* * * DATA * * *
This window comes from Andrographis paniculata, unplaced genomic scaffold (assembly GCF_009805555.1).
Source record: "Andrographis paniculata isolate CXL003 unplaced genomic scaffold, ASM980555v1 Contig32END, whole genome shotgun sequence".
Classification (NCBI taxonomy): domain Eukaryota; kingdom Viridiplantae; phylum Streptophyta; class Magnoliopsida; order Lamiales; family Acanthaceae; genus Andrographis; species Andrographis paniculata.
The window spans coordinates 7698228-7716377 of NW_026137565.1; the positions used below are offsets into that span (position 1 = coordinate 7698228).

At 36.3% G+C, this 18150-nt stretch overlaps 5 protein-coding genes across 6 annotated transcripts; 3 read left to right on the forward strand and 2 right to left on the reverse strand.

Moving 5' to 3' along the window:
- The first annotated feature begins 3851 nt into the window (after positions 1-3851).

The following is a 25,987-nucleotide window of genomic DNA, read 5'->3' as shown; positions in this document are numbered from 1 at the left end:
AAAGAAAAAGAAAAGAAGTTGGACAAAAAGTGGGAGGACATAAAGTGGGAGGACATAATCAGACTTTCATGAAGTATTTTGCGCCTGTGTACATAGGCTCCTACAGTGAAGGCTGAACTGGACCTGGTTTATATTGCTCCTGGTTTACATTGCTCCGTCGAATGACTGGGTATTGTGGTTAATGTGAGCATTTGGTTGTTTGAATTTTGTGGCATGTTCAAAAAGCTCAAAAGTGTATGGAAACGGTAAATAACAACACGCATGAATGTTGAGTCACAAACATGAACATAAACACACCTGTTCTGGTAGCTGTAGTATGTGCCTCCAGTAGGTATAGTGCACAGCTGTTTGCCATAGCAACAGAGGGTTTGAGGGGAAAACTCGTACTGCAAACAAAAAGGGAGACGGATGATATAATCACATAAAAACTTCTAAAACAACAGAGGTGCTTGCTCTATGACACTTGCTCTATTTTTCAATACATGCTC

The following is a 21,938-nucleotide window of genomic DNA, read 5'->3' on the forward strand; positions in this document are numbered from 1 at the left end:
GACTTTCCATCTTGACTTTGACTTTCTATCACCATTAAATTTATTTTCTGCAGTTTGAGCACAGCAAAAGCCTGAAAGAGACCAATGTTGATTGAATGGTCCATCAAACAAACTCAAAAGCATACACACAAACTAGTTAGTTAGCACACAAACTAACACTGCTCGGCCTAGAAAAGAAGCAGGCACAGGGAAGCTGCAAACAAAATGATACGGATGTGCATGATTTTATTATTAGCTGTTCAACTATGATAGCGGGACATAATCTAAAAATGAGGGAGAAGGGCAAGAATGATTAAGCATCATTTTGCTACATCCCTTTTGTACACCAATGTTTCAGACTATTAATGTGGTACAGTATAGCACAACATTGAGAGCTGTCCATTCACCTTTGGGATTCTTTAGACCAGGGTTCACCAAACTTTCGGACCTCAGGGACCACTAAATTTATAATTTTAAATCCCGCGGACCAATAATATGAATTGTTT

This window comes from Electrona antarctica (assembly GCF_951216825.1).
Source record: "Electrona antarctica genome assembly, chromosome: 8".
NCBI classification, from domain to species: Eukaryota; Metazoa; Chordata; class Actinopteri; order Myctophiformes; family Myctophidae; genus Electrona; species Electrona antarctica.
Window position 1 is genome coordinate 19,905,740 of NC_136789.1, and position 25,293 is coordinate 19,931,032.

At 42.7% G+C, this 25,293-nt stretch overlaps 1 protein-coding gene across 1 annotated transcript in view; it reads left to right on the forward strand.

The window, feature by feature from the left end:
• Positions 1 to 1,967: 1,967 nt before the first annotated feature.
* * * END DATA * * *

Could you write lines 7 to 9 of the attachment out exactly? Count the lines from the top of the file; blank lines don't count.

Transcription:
- The first annotated feature begins 3851 nt into the window (after positions 1-3851).

The following is a 25,987-nucleotide window of genomic DNA, read 5'->3' as shown; positions in this document are numbered from 1 at the left end:
AAAGAAAAAGAAAAGAAGTTGGACAAAAAGTGGGAGGACATAAAGTGGGAGGACATAATCAGACTTTCATGAAGTATTTTGCGCCTGTGTACATAGGCTCCTACAGTGAAGGCTGAACTGGACCTGGTTTATATTGCTCCTGGTTTACATTGCTCCGTCGAATGACTGGGTATTGTGGTTAATGTGAGCATTTGGTTGTTTGAATTTTGTGGCATGTTCAAAAAGCTCAAAAGTGTATGGAAACGGTAAATAACAACACGCATGAATGTTGAGTCACAAACATGAACATAAACACACCTGTTCTGGTAGCTGTAGTATGTGCCTCCAGTAGGTATAGTGCACAGCTGTTTGCCATAGCAACAGAGGGTTTGAGGGGAAAACTCGTACTGCAAACAAAAAGGGAGACGGATGATATAATCACATAAAAACTTCTAAAACAACAGAGGTGCTTGCTCTATGACACTTGCTCTATTTTTCAATACATGCTC